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Tiger seeks redemption at US Open

Woods needs to regain success as much as golf needs a champion.

He is now sadly familiar to us from past experience, the arrogant athlete who knew no boundaries and whose public image was a charade. The young man who conducted himself with disregard bordering on contempt for everyone — his family, his fans, his sponsors and, perhaps even, himself.

If there is anything redeeming right now in Tiger — and I am not talking about any manufactured campaign of apology — it is that one senses some genuine shame and regret beyond simply the fact that he was exposed. But if the humbled Tiger is, in fact, nothing more than an act, at least he can still sees the harsh collective judgment reflected in our eyes.

Tiger’s greatest golfing asset was never that he was a straight shooter, at least not off the tee. And if he is particularly wild with his drives this week as he has been of late, Pebble Beach — with its narrow fairways and Pacific punishments for those who stray — could prove an awfully severe challenge. What always distinguished Tiger from all others was how he could recover from dire difficulties along the course. He possessed a seemingly miraculous ability to ignore the unplayable lie or the tree in his path and could not just escape his predicament, but land the ball close to the pin.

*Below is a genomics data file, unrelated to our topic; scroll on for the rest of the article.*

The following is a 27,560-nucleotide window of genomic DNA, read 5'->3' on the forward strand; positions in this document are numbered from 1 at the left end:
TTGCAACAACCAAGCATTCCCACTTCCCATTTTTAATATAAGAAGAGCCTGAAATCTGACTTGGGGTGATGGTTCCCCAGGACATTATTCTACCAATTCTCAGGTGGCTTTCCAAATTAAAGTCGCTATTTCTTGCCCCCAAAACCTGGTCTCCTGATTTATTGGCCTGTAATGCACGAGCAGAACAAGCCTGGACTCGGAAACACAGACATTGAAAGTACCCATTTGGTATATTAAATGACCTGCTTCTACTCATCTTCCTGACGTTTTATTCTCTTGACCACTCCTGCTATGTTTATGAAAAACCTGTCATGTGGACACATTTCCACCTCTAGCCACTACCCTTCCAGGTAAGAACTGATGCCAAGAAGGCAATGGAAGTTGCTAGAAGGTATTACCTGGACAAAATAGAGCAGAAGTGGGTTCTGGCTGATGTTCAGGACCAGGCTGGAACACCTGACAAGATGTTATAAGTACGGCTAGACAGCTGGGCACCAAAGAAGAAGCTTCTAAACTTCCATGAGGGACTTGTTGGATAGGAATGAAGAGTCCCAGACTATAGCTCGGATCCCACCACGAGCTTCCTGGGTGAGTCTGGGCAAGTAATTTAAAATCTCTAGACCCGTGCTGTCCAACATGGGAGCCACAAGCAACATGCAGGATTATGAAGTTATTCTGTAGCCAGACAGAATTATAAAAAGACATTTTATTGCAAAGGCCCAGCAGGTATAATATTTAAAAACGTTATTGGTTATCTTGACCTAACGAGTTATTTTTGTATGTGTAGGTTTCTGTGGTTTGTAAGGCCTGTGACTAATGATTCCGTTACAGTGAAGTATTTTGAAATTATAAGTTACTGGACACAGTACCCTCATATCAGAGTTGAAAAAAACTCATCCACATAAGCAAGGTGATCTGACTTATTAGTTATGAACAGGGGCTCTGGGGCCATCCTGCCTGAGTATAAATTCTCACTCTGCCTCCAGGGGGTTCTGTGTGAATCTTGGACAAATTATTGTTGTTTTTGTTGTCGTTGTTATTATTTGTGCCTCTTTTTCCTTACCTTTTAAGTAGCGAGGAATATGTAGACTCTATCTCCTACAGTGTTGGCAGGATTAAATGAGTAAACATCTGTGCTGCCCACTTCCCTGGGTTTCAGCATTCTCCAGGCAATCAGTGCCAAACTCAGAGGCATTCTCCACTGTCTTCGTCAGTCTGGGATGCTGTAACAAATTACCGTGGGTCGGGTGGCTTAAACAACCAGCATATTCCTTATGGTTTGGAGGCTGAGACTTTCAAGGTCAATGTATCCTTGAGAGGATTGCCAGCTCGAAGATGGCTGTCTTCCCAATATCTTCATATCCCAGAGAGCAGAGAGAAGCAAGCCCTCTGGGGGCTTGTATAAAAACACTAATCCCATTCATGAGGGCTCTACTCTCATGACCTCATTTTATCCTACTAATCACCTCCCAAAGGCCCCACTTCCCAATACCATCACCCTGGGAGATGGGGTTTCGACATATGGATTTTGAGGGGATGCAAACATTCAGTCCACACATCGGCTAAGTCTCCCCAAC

Those shots, like any high-wire act, require more than skill. They demand an unwavering self-confidence, an absolute faith in one’s ability and judgment. And those once-deep emotional reservoirs appear to have dried up. As a result, the miracles for Tiger have been in short supply. And in another test of inner resolve, those putts that once found the hole now slide past or lip the cup and, as if the punishment were ordained from above, fail to drop.

Just six months after the public scandal of infidelity and marital wreckage, Tiger’s struggle is a pretty compelling tale. Indeed the battle of a once-great champion to reclaim his greatness and ultimately to attain some kind of public redemption has elements of classic tragedy. And it goes a long way toward explaining why sports remains the greatest of all reality shows.

Tiger’s problems, of course, are hardly his alone. Golf has been struggling without him and desperately needs the Tiger of old or at least a reasonable facsimile to reclaim its audience too. But in terms of urgency, the U.S. Open looms particularly large because right now Tiger needs golf even more than golf needs him.